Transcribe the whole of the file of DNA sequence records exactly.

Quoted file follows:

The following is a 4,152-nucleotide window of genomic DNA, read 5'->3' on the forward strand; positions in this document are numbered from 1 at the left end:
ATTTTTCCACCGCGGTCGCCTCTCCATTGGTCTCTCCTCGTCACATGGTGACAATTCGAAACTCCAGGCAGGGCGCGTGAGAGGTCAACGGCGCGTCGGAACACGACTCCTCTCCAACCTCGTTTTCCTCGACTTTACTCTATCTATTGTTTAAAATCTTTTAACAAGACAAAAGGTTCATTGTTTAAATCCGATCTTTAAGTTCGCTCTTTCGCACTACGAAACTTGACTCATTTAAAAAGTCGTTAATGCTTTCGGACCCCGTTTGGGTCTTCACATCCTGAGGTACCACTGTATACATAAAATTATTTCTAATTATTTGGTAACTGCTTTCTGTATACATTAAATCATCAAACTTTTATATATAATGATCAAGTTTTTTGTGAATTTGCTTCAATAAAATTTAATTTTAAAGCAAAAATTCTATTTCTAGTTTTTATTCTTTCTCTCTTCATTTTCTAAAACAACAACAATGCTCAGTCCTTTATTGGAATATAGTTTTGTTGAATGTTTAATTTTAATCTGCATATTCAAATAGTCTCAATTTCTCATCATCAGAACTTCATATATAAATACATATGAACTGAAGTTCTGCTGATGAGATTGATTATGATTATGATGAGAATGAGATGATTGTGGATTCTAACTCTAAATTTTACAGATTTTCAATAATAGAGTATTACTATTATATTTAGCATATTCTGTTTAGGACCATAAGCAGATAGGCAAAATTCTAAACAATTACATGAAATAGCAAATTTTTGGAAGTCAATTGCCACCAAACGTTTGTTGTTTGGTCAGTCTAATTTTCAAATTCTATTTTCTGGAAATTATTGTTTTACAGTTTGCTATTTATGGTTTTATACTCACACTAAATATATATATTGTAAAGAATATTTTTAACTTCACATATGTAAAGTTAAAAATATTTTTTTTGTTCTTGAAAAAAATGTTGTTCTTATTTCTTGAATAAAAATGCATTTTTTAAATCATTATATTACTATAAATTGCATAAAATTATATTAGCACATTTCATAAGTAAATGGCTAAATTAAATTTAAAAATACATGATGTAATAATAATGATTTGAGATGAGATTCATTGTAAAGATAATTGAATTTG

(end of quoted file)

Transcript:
The following is a 4,152-nucleotide window of genomic DNA, read 5'->3' on the forward strand; positions in this document are numbered from 1 at the left end:
ATTTTTCCACCGCGGTCGCCTCTCCATTGGTCTCTCCTCGTCACATGGTGACAATTCGAAACTCCAGGCAGGGCGCGTGAGAGGTCAACGGCGCGTCGGAACACGACTCCTCTCCAACCTCGTTTTCCTCGACTTTACTCTATCTATTGTTTAAAATCTTTTAACAAGACAAAAGGTTCATTGTTTAAATCCGATCTTTAAGTTCGCTCTTTCGCACTACGAAACTTGACTCATTTAAAAAGTCGTTAATGCTTTCGGACCCCGTTTGGGTCTTCACATCCTGAGGTACCACTGTATACATAAAATTATTTCTAATTATTTGGTAACTGCTTTCTGTATACATTAAATCATCAAACTTTTATATATAATGATCAAGTTTTTTGTGAATTTGCTTCAATAAAATTTAATTTTAAAGCAAAAATTCTATTTCTAGTTTTTATTCTTTCTCTCTTCATTTTCTAAAACAACAACAATGCTCAGTCCTTTATTGGAATATAGTTTTGTTGAATGTTTAATTTTAATCTGCATATTCAAATAGTCTCAATTTCTCATCATCAGAACTTCATATATAAATACATATGAACTGAAGTTCTGCTGATGAGATTGATTATGATTATGATGAGAATGAGATGATTGTGGATTCTAACTCTAAATTTTACAGATTTTCAATAATAGAGTATTACTATTATATTTAGCATATTCTGTTTAGGACCATAAGCAGATAGGCAAAATTCTAAACAATTACATGAAATAGCAAATTTTTGGAAGTCAATTGCCACCAAACGTTTGTTGTTTGGTCAGTCTAATTTTCAAATTCTATTTTCTGGAAATTATTGTTTTACAGTTTGCTATTTATGGTTTTATACTCACACTAAATATATATATTGTAAAGAATATTTTTAACTTCACATATGTAAAGTTAAAAATATTTTTTTTGTTCTTGAAAAAAATGTTGTTCTTATTTCTTGAATAAAAATGCATTTTTTAAATCATTATATTACTATAAATTGCATAAAATTATATTAGCACATTTCATAAGTAAATGGCTAAATTAAATTTAAAAATACATGATGTAATAATAATGATTTGAGATGAGATTCATTGTAAAGATAATTGAATTTG